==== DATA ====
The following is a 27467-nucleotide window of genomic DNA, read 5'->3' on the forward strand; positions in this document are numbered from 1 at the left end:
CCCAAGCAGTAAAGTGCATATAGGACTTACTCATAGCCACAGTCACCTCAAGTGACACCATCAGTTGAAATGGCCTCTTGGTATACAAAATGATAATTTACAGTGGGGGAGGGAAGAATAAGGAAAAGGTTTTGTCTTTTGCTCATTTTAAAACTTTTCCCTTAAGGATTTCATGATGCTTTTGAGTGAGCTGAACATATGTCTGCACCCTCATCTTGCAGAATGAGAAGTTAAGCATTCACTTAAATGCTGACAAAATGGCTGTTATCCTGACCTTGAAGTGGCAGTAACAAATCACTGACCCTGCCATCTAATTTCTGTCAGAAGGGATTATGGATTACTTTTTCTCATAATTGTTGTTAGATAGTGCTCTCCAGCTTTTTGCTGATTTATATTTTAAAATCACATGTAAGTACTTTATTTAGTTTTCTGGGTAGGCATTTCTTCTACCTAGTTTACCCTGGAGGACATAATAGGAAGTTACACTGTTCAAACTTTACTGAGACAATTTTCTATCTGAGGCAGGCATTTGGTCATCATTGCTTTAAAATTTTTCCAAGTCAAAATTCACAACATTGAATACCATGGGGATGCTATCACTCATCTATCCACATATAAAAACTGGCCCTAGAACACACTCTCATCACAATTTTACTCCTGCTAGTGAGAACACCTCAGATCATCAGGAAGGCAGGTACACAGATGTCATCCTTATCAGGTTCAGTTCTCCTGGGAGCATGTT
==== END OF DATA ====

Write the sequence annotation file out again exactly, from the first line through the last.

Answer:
The following is a 27467-nucleotide window of genomic DNA, read 5'->3' on the forward strand; positions in this document are numbered from 1 at the left end:
CCCAAGCAGTAAAGTGCATATAGGACTTACTCATAGCCACAGTCACCTCAAGTGACACCATCAGTTGAAATGGCCTCTTGGTATACAAAATGATAATTTACAGTGGGGGAGGGAAGAATAAGGAAAAGGTTTTGTCTTTTGCTCATTTTAAAACTTTTCCCTTAAGGATTTCATGATGCTTTTGAGTGAGCTGAACATATGTCTGCACCCTCATCTTGCAGAATGAGAAGTTAAGCATTCACTTAAATGCTGACAAAATGGCTGTTATCCTGACCTTGAAGTGGCAGTAACAAATCACTGACCCTGCCATCTAATTTCTGTCAGAAGGGATTATGGATTACTTTTTCTCATAATTGTTGTTAGATAGTGCTCTCCAGCTTTTTGCTGATTTATATTTTAAAATCACATGTAAGTACTTTATTTAGTTTTCTGGGTAGGCATTTCTTCTACCTAGTTTACCCTGGAGGACATAATAGGAAGTTACACTGTTCAAACTTTACTGAGACAATTTTCTATCTGAGGCAGGCATTTGGTCATCATTGCTTTAAAATTTTTCCAAGTCAAAATTCACAACATTGAATACCATGGGGATGCTATCACTCATCTATCCACATATAAAAACTGGCCCTAGAACACACTCTCATCACAATTTTACTCCTGCTAGTGAGAACACCTCAGATCATCAGGAAGGCAGGTACACAGATGTCATCCTTATCAGGTTCAGTTCTCCTGGGAGCATGTT